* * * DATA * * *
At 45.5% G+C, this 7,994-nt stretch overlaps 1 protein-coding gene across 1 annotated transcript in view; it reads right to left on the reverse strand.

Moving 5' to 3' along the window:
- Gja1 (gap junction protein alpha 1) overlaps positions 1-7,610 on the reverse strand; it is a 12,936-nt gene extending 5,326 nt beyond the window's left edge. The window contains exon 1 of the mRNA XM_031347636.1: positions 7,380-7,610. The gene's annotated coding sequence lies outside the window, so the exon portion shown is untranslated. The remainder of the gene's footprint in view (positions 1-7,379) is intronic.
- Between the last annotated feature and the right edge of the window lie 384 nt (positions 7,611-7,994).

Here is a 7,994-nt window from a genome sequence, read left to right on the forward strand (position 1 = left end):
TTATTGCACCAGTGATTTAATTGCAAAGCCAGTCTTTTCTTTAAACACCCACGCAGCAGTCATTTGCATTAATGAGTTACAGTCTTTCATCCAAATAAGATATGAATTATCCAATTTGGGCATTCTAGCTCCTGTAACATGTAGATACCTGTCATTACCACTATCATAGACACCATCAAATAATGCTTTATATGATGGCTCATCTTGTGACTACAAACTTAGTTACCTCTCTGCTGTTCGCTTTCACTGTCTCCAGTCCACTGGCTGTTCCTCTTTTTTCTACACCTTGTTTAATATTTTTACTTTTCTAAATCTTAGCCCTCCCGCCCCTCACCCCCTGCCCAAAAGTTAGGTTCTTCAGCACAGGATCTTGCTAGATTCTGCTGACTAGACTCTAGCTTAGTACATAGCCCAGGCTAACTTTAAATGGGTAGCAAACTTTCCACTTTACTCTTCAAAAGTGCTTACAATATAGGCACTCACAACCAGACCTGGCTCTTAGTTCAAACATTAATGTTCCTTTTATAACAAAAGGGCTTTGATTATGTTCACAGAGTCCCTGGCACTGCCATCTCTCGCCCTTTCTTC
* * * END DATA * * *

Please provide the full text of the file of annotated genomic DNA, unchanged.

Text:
At 45.5% G+C, this 7,994-nt stretch overlaps 1 protein-coding gene across 1 annotated transcript in view; it reads right to left on the reverse strand.

Moving 5' to 3' along the window:
- Gja1 (gap junction protein alpha 1) overlaps positions 1-7,610 on the reverse strand; it is a 12,936-nt gene extending 5,326 nt beyond the window's left edge. The window contains exon 1 of the mRNA XM_031347636.1: positions 7,380-7,610. The gene's annotated coding sequence lies outside the window, so the exon portion shown is untranslated. The remainder of the gene's footprint in view (positions 1-7,379) is intronic.
- Between the last annotated feature and the right edge of the window lie 384 nt (positions 7,611-7,994).

Here is a 7,994-nt window from a genome sequence, read left to right on the forward strand (position 1 = left end):
TTATTGCACCAGTGATTTAATTGCAAAGCCAGTCTTTTCTTTAAACACCCACGCAGCAGTCATTTGCATTAATGAGTTACAGTCTTTCATCCAAATAAGATATGAATTATCCAATTTGGGCATTCTAGCTCCTGTAACATGTAGATACCTGTCATTACCACTATCATAGACACCATCAAATAATGCTTTATATGATGGCTCATCTTGTGACTACAAACTTAGTTACCTCTCTGCTGTTCGCTTTCACTGTCTCCAGTCCACTGGCTGTTCCTCTTTTTTCTACACCTTGTTTAATATTTTTACTTTTCTAAATCTTAGCCCTCCCGCCCCTCACCCCCTGCCCAAAAGTTAGGTTCTTCAGCACAGGATCTTGCTAGATTCTGCTGACTAGACTCTAGCTTAGTACATAGCCCAGGCTAACTTTAAATGGGTAGCAAACTTTCCACTTTACTCTTCAAAAGTGCTTACAATATAGGCACTCACAACCAGACCTGGCTCTTAGTTCAAACATTAATGTTCCTTTTATAACAAAAGGGCTTTGATTATGTTCACAGAGTCCCTGGCACTGCCATCTCTCGCCCTTTCTTC